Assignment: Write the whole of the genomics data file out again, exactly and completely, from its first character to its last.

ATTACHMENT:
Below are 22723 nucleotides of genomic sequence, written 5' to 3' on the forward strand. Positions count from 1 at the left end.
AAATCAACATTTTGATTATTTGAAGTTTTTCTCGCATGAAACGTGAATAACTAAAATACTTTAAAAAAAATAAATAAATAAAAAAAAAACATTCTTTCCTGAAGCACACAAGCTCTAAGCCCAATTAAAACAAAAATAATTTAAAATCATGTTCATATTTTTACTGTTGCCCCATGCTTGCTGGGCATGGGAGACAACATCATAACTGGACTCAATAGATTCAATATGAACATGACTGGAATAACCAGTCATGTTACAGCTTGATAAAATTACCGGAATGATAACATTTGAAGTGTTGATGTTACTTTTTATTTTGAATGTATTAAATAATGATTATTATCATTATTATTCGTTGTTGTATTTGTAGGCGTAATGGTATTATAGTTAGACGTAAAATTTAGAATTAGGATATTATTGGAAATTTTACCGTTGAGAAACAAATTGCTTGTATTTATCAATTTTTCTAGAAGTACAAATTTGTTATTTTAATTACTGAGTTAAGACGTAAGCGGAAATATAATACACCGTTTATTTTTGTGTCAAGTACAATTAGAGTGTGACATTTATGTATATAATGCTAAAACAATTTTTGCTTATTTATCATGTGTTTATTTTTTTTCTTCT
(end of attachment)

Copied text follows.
Below are 22723 nucleotides of genomic sequence, written 5' to 3' on the forward strand. Positions count from 1 at the left end.
AAATCAACATTTTGATTATTTGAAGTTTTTCTCGCATGAAACGTGAATAACTAAAATACTTTAAAAAAAATAAATAAATAAAAAAAAAACATTCTTTCCTGAAGCACACAAGCTCTAAGCCCAATTAAAACAAAAATAATTTAAAATCATGTTCATATTTTTACTGTTGCCCCATGCTTGCTGGGCATGGGAGACAACATCATAACTGGACTCAATAGATTCAATATGAACATGACTGGAATAACCAGTCATGTTACAGCTTGATAAAATTACCGGAATGATAACATTTGAAGTGTTGATGTTACTTTTTATTTTGAATGTATTAAATAATGATTATTATCATTATTATTCGTTGTTGTATTTGTAGGCGTAATGGTATTATAGTTAGACGTAAAATTTAGAATTAGGATATTATTGGAAATTTTACCGTTGAGAAACAAATTGCTTGTATTTATCAATTTTTCTAGAAGTACAAATTTGTTATTTTAATTACTGAGTTAAGACGTAAGCGGAAATATAATACACCGTTTATTTTTGTGTCAAGTACAATTAGAGTGTGACATTTATGTATATAATGCTAAAACAATTTTTGCTTATTTATCATGTGTTTATTTTTTTTCTTCT